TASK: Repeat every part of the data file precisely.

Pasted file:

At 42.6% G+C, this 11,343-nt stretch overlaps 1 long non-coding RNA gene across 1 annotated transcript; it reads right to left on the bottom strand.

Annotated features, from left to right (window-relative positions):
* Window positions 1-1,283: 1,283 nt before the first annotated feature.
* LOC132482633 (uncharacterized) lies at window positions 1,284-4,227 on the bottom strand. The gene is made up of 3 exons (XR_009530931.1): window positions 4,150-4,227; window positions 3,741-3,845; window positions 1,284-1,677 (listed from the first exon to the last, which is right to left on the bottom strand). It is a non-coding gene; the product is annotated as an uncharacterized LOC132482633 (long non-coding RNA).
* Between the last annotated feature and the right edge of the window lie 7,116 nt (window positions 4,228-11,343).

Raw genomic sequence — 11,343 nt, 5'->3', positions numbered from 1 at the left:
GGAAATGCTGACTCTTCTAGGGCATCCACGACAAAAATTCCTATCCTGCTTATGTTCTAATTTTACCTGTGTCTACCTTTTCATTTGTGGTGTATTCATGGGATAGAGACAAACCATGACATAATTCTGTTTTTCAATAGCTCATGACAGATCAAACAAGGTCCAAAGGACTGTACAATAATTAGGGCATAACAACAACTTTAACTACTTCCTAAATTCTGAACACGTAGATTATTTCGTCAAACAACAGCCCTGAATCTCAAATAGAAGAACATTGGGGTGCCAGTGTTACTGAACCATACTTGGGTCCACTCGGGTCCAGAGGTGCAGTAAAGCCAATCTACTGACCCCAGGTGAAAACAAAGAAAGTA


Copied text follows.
At 42.6% G+C, this 11,343-nt stretch overlaps 1 long non-coding RNA gene across 1 annotated transcript; it reads right to left on the bottom strand.

Annotated features, from left to right (window-relative positions):
* Window positions 1-1,283: 1,283 nt before the first annotated feature.
* LOC132482633 (uncharacterized) lies at window positions 1,284-4,227 on the bottom strand. The gene is made up of 3 exons (XR_009530931.1): window positions 4,150-4,227; window positions 3,741-3,845; window positions 1,284-1,677 (listed from the first exon to the last, which is right to left on the bottom strand). It is a non-coding gene; the product is annotated as an uncharacterized LOC132482633 (long non-coding RNA).
* Between the last annotated feature and the right edge of the window lie 7,116 nt (window positions 4,228-11,343).

Raw genomic sequence — 11,343 nt, 5'->3', positions numbered from 1 at the left:
GGAAATGCTGACTCTTCTAGGGCATCCACGACAAAAATTCCTATCCTGCTTATGTTCTAATTTTACCTGTGTCTACCTTTTCATTTGTGGTGTATTCATGGGATAGAGACAAACCATGACATAATTCTGTTTTTCAATAGCTCATGACAGATCAAACAAGGTCCAAAGGACTGTACAATAATTAGGGCATAACAACAACTTTAACTACTTCCTAAATTCTGAACACGTAGATTATTTCGTCAAACAACAGCCCTGAATCTCAAATAGAAGAACATTGGGGTGCCAGTGTTACTGAACCATACTTGGGTCCACTCGGGTCCAGAGGTGCAGTAAAGCCAATCTACTGACCCCAGGTGAAAACAAAGAAAGTA